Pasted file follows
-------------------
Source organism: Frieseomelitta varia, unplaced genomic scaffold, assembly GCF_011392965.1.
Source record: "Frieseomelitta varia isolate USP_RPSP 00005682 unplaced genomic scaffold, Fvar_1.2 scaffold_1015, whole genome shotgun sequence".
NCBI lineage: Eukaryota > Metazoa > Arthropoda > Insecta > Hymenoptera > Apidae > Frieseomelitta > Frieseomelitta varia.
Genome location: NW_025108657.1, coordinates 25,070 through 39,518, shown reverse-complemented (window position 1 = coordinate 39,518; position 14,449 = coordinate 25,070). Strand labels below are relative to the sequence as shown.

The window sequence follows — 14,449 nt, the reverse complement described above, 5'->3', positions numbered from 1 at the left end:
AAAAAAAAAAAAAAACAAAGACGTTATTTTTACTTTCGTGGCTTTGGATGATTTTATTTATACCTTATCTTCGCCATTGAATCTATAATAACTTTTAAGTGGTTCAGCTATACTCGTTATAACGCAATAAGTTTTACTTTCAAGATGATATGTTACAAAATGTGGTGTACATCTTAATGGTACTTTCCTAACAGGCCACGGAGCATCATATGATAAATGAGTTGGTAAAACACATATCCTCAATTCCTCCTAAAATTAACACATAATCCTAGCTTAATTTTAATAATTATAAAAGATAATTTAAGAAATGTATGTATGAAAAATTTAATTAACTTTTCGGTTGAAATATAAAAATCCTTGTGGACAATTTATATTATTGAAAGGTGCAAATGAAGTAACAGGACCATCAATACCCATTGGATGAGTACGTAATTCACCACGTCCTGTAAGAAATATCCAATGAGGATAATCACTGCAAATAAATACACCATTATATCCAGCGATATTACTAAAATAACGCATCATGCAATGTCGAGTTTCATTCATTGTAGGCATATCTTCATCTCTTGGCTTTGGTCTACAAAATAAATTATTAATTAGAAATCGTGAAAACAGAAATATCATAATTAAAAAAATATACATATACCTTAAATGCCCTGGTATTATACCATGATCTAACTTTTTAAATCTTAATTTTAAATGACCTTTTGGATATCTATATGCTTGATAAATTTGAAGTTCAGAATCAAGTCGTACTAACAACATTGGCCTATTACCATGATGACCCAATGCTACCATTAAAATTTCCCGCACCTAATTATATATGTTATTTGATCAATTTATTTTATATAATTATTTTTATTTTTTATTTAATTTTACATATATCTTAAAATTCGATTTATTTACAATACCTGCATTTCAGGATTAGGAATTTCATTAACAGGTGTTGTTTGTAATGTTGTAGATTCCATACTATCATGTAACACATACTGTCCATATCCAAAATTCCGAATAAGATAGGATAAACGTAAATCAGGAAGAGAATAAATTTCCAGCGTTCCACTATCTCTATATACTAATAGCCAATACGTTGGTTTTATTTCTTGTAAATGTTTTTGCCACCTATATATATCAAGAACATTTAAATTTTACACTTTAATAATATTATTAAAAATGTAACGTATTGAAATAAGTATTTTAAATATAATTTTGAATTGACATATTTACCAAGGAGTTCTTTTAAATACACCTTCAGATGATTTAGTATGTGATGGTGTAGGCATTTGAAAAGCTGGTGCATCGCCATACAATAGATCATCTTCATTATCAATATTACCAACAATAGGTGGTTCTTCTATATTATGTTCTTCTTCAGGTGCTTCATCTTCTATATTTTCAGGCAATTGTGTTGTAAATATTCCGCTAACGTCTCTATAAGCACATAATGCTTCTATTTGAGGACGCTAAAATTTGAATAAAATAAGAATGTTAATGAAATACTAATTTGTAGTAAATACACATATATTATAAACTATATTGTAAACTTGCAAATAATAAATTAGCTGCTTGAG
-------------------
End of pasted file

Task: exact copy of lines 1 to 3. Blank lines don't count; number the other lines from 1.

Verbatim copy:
Source organism: Frieseomelitta varia, unplaced genomic scaffold, assembly GCF_011392965.1.
Source record: "Frieseomelitta varia isolate USP_RPSP 00005682 unplaced genomic scaffold, Fvar_1.2 scaffold_1015, whole genome shotgun sequence".
NCBI lineage: Eukaryota > Metazoa > Arthropoda > Insecta > Hymenoptera > Apidae > Frieseomelitta > Frieseomelitta varia.